Breast cancer

Ovarian cancer

Case: Rachel’s test results….

Rachel

BRCA1185delAG

Normal

Mutation


What is the benefit of having genetic testing can anything be done to change risk outcome l.jpg

What is the benefit of having genetic testing?Can anything be done to change risk/outcome?

  • Recommendations for BRCA1 and BRCA2 mutation carriers:

    • Lifestyle

      • Reduce dietary fat

      • Avoid obesity

      • Reduce alcohol consumption

      • Regular exercise

Weak

Evidence


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Recommendations for BRCA1 and BRCA2 mutation carriers

  • Breast cancer surveillance

    - Recommendations from Canadian Hereditary Cancer Task Force, JOGC 2007

    • BSE – not recommended

    • CBE – part of surveillance program including imaging

    • Mammography & MRI (if available) q12 months age ≥30

    • MRI (possibly + U/S) if surveillance required before age 30

    • MRI may have higher sensitivity for surveillance of breast cancer among BRCA1/2 carriers

      • 2008 Meta-analysis: combined mammography and MRI screening had a 94% sensitivity, 77% specificity (95% CI; p=0.01)


Recommendations for brca1 and brca2 mutation carriers30 l.jpg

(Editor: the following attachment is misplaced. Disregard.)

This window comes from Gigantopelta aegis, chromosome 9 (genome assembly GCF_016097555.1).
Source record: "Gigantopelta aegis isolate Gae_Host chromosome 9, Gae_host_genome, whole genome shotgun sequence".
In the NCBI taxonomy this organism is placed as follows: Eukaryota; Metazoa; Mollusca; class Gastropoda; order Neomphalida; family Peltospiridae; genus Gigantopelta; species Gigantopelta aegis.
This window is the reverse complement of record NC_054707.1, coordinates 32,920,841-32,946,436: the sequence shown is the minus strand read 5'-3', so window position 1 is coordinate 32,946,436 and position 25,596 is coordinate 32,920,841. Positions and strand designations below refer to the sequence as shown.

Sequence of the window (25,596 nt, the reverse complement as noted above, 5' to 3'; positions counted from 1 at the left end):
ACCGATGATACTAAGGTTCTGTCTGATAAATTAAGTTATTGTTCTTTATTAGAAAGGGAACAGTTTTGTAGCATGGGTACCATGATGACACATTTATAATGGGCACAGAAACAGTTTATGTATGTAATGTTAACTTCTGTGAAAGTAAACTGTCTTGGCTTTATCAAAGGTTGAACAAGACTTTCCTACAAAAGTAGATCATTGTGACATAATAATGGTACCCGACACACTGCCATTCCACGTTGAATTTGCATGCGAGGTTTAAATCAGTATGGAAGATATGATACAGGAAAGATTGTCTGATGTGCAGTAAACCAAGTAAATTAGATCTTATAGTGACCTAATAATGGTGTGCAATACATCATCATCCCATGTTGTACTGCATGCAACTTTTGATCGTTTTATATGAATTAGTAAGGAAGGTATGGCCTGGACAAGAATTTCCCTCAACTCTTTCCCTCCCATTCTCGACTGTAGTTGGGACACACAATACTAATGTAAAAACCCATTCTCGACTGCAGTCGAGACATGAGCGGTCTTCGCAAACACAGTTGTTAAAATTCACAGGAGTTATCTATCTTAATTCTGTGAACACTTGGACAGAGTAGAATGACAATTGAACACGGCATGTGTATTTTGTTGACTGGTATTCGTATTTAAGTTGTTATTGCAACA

Recommendations for BRCA1 and BRCA2 mutation carriers

  • Ovarian cancer surveillance

    - Recommendations from Canadian Hereditary Cancer Task Force, JOGC 2007

    • Surveillance not routinely recommended

    • Women should be counselled on the limitations of current screening for ovarian cancer

    • If woman chooses surveillance, then consider the following q6 months starting at age 30-35:

      • pelvic exam

      • transvaginal ultrasound

      • serum CA-125

    • Symptom recognition


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Management of Mutation Carriers –Surgical options: Risk reduction mastectomy

Recommendations from Canadian Hereditary Cancer Task Force, JOGC 2007

  • Potential benefits should be raised with all women with a known mutation.

  • Multidisciplinary team that includes at least: genetics professional, breast surgeon, plastic surgeon.

  • Women should have access to: